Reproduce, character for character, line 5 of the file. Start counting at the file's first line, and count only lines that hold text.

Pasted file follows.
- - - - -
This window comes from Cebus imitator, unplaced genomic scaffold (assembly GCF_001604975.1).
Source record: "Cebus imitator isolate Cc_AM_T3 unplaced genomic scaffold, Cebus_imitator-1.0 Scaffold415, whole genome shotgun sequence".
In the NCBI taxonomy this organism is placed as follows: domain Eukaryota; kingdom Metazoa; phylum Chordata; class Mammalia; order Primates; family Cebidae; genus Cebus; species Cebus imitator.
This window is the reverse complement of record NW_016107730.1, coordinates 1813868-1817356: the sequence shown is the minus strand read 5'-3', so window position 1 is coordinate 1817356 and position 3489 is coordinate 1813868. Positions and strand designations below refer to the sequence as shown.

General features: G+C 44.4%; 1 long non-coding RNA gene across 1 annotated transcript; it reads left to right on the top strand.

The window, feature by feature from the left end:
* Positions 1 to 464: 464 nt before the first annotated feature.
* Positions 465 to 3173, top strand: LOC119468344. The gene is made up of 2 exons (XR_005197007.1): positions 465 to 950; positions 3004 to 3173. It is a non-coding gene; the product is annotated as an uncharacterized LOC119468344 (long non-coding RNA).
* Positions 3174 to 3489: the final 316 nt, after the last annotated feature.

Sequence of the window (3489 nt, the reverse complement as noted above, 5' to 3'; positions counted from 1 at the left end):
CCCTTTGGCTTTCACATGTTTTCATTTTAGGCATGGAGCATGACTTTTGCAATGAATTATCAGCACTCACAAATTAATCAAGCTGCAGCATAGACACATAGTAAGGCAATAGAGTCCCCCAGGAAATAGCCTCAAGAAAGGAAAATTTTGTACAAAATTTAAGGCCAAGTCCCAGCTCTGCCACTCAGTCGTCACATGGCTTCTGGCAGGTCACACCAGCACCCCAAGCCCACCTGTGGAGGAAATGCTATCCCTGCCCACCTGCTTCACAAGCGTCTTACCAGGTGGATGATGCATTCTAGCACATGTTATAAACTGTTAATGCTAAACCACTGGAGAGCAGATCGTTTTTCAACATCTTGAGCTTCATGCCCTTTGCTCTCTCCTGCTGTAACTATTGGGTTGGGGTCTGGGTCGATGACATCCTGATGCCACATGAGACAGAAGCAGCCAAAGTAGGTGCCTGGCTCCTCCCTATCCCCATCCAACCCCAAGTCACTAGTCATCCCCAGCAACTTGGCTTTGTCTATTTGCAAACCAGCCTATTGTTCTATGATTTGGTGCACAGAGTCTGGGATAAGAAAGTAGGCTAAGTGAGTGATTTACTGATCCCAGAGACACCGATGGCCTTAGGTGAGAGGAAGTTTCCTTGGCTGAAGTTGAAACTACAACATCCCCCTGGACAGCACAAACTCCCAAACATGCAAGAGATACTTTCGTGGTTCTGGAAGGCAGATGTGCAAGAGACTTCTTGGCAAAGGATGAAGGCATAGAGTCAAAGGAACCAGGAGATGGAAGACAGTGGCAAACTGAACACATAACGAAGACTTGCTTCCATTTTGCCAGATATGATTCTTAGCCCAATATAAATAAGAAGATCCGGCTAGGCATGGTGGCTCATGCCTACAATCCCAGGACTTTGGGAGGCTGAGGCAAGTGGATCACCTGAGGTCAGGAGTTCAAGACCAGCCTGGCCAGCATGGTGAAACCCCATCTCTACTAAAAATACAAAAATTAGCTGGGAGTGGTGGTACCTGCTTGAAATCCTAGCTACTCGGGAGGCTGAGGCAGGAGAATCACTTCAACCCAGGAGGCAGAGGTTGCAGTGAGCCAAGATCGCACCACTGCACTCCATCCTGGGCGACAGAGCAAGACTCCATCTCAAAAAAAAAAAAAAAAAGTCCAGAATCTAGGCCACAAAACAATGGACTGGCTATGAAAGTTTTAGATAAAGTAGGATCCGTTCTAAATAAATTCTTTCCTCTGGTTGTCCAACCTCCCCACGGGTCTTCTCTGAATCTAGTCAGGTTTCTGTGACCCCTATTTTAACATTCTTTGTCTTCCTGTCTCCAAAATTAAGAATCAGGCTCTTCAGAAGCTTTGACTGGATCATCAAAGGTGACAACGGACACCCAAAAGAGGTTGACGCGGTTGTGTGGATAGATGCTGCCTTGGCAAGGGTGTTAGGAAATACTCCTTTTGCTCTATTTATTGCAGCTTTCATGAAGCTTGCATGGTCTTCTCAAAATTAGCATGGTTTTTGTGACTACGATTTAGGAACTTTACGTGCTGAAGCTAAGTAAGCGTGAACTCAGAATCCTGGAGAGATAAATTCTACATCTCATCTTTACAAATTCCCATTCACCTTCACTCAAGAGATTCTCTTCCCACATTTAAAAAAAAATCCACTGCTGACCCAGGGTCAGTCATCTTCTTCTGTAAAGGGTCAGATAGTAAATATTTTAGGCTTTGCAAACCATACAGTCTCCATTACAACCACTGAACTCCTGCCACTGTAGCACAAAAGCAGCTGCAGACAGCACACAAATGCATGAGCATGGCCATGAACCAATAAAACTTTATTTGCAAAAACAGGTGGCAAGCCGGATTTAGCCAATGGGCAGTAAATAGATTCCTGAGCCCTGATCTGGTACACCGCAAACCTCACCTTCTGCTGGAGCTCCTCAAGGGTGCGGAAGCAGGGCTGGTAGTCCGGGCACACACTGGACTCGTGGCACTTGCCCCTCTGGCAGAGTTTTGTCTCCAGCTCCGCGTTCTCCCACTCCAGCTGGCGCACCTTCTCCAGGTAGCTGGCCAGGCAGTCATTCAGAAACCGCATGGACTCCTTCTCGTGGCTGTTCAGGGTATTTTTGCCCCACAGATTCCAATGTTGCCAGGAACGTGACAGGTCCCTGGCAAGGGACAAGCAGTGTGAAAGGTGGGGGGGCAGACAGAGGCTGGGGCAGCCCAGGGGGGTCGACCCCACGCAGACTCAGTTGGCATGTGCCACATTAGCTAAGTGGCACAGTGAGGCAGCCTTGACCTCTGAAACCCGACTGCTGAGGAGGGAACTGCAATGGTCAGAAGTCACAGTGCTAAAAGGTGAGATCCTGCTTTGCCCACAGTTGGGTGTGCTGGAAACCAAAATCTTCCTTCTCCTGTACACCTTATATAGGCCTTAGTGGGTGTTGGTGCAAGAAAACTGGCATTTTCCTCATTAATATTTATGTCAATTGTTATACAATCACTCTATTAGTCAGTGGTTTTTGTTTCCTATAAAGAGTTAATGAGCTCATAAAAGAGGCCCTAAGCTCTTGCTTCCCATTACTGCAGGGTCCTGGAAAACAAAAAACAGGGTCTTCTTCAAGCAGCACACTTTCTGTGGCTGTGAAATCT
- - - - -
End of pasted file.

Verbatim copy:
General features: G+C 44.4%; 1 long non-coding RNA gene across 1 annotated transcript; it reads left to right on the top strand.